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Don Gibson on Wikipedia
Don Gibson
Don Gibson.pngDon Gibson in 1970
Background information
Birth nameDonald Eugene Gibson
Born(1928-04-03)April 3, 1928
OriginShelby, North Carolina (Cleveland County)
DiedNovember 17, 2003(2003-11-17) (aged 75)
GenresCountry
Occupation(s)Singer-songwriter
InstrumentsGuitar
Years active1948–2003
LabelsRCA Victor, Hickory
Associated actsDottie West, Sue Thompson

Donald Eugene "Don" Gibson (April 3, 1928 – November 17, 2003) was an American songwriter and country musician. A Country Music Hall of Fame inductee, Gibson wrote such country standards as "Sweet Dreams" and "I Can't Stop Loving You", and enjoyed a string of country hits from 1957 into the mid-1970s.

Contents

  • 1 Biography
  • 2 The Don Gibson Theater
  • 3 Discography
    • 3.1 Albums
    • 3.2 Singles
    • 3.3 Singles from collaboration albums
  • 4 References
  • 5 External links

Biography

Don Gibson was born in Shelby, North Carolina, into a poor working-class family, and he dropped out of school in the second grade.

His first band was called Sons of the Soil, with whom he made his first recording in 1948.

In 1957, he journeyed to Nashville to work with producer Chet Atkins and record "Oh Lonesome Me"[1] and "I Can't Stop Loving You" for RCA Victor. The afternoon session resulted in a double-sided hit on both the country and pop charts.

"Oh Lonesome Me" set the pattern for a long series of other RCA hits. "Blue Blue Day", recorded prior to "Oh, Lonesome Me" was a number 1 hit in 1958. Later singles included "Look Who's Blue" (1958), "Don't Tell Me Your Troubles" (1959), "Sea of Heartbreak" (1961); "Lonesome No. 1", "I Can Mend Your Broken Heart" (1962), and "Woman (Sensuous Woman)", a number one country hit in 1972.

Gibson recorded a series of successful duets with Dottie West in the late 1960s and early 1970s, the most successful of which were the Number two country hit "Rings of Gold" (1969) and the top 10 hit "There's a Story Goin' Round" (1970). West and Gibson released an album together in 1969, titled Dottie and Don. He also recorded several duets with Sue Thompson among these being the Top 40 hits, "I Think They Call It Love" (1972), "Good Old Fashioned Country Love" (1974) and "Oh, How Love Changes" (1975).

A talented songwriter, Gibson was nicknamed The Sad Poet because he frequently wrote songs that told of loneliness and lost love. His song "I Can't Stop Loving You", has been recorded by over 700 artists, most notably by Ray Charles in 1962. He also wrote and recorded "Sweet Dreams", a song that would become a major 1963 crossover hit for Patsy Cline. Roy Orbison was a great fan of Gibson's songwriting, and in 1967, he recorded an album of his songs simply titled Roy Orbison Sings Don Gibson. Gibson's wide appeal was also shown in Neil Young's recorded version of "Oh Lonesome Me" on his 1970 album After the Gold Rush, which is one of the few songs Young has recorded that he did not write.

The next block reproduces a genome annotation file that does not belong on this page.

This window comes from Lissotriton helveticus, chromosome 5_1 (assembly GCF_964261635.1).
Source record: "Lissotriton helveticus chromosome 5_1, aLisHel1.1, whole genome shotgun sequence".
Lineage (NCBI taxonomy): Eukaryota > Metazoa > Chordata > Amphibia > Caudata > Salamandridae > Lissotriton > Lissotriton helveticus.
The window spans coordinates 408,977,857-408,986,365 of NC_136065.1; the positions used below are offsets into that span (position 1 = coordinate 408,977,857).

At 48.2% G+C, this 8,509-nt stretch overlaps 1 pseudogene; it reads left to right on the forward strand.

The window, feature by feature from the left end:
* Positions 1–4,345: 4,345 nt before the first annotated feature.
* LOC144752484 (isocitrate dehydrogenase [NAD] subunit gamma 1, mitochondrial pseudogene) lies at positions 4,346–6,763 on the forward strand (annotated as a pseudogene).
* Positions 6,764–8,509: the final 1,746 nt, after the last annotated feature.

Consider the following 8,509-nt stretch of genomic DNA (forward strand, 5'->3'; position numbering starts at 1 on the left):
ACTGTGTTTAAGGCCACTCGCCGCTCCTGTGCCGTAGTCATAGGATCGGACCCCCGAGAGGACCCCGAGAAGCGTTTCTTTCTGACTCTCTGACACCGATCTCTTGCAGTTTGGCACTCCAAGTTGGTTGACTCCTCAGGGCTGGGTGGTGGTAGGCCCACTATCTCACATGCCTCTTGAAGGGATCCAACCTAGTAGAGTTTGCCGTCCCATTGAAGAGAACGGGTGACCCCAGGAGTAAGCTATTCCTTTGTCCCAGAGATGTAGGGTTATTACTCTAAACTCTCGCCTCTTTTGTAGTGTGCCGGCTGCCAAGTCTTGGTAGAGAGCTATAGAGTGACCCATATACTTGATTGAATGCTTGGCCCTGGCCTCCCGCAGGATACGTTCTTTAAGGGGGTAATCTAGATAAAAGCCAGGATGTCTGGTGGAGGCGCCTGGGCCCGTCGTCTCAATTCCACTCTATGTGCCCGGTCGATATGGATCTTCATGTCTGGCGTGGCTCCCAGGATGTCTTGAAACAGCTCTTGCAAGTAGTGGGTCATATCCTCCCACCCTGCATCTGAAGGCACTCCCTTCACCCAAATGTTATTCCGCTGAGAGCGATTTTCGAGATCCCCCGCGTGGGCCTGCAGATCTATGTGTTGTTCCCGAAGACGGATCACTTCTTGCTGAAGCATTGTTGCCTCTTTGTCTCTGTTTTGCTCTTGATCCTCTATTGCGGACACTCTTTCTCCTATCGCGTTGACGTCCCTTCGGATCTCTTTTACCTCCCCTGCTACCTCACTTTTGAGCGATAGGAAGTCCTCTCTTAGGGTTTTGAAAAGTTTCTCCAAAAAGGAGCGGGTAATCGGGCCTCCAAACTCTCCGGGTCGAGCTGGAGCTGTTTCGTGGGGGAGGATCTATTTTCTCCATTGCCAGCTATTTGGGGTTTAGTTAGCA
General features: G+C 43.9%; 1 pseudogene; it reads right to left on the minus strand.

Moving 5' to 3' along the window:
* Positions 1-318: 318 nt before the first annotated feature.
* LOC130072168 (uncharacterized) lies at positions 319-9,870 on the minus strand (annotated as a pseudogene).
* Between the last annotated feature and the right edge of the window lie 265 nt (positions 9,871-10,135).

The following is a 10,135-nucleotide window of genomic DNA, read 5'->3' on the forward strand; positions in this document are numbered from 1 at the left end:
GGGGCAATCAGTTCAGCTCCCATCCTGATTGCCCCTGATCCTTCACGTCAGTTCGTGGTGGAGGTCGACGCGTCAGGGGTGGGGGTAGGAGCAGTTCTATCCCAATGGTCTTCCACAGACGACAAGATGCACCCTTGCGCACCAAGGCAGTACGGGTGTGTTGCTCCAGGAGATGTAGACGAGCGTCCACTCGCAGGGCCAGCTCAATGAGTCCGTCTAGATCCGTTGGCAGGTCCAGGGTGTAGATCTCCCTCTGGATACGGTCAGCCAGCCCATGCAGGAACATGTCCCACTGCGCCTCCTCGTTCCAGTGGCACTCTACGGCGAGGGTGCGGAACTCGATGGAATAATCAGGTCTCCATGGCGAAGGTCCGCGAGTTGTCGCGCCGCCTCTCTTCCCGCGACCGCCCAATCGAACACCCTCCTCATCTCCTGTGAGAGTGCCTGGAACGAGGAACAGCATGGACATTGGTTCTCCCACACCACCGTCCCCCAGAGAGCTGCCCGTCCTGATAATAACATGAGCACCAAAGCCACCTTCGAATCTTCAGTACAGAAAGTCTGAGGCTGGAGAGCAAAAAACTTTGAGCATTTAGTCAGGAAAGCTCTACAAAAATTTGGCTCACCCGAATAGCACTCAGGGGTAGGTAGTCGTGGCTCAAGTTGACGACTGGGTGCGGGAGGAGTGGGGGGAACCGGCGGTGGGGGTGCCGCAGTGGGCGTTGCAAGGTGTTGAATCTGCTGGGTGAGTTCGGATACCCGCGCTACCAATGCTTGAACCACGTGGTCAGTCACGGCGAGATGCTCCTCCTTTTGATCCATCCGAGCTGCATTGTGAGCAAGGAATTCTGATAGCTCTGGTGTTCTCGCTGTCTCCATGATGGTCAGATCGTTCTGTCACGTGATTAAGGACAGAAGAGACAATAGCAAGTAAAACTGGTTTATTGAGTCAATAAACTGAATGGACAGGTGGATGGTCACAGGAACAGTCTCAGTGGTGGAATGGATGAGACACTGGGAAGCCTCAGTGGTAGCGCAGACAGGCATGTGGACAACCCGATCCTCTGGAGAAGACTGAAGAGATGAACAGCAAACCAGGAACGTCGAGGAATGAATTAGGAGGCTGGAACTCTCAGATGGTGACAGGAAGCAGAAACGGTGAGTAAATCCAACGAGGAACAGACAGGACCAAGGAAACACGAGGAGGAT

Gibson was inducted into the Nashville Songwriters Hall of Fame in 1973. In 2001 he was inducted into the Country Music Hall of Fame, and the North Carolina Music Hall of Fame in 2010.[2]

Following his death from natural causes on November 17, 2003, he was buried in the Sunset Cemetery in his hometown of Shelby, North Carolina.

The Don Gibson Theater

Located in Cleveland County, North Carolina, the Don Gibson Theater opened on November 2009 in historic uptown Shelby. Originally constructed in 1939, the renovated art deco gem features an exhibit of the life and accomplishments of singer/songwriter Don Gibson, an intimate 400-seat music hall, and adjoining function space that can accommodate up to 275 people.

The theater showcases a busy schedule of premier musical performances. Past performers have included Marty Stuart, Pam Tillis, Tom Paxton, Ralph Stanley, Vince Gill, Ricky Skaggs, John Oates and Gene Watson. For more information: http://dgshelby.com/

References

  1. ^ Gilliland, John (1969). "Show 10 - Tennessee Firebird: American country music before and after Elvis. [Part 2]" (audio). Pop Chronicles. University of North Texas Libraries. 
  2. ^ "2010 Inductees". North Carolina Music Hall of Fame. Retrieved September 10, 2012. 
  3. ^ Whitburn, Joel (2011). Top Pop Singles 1955–2010. Record Research, Inc. p. 356. ISBN 0-89820-188-8. 
  • Wolfe, Stacey (1998). "Don Gibson". In The Encyclopedia of Country Music. Paul Kingsbury, Editor. New York: Oxford University Press. p. 199.

External links

  • Gibson discography at Emory Law[permanent dead link]
  • Gibson in the Country Music Hall of Fame
  • Gibson at the Nashville Songwriters Foundation
  • Allmusic Don Gibson with Biography, Discography, Charts
  • Website for the Don Gibson Theater
   

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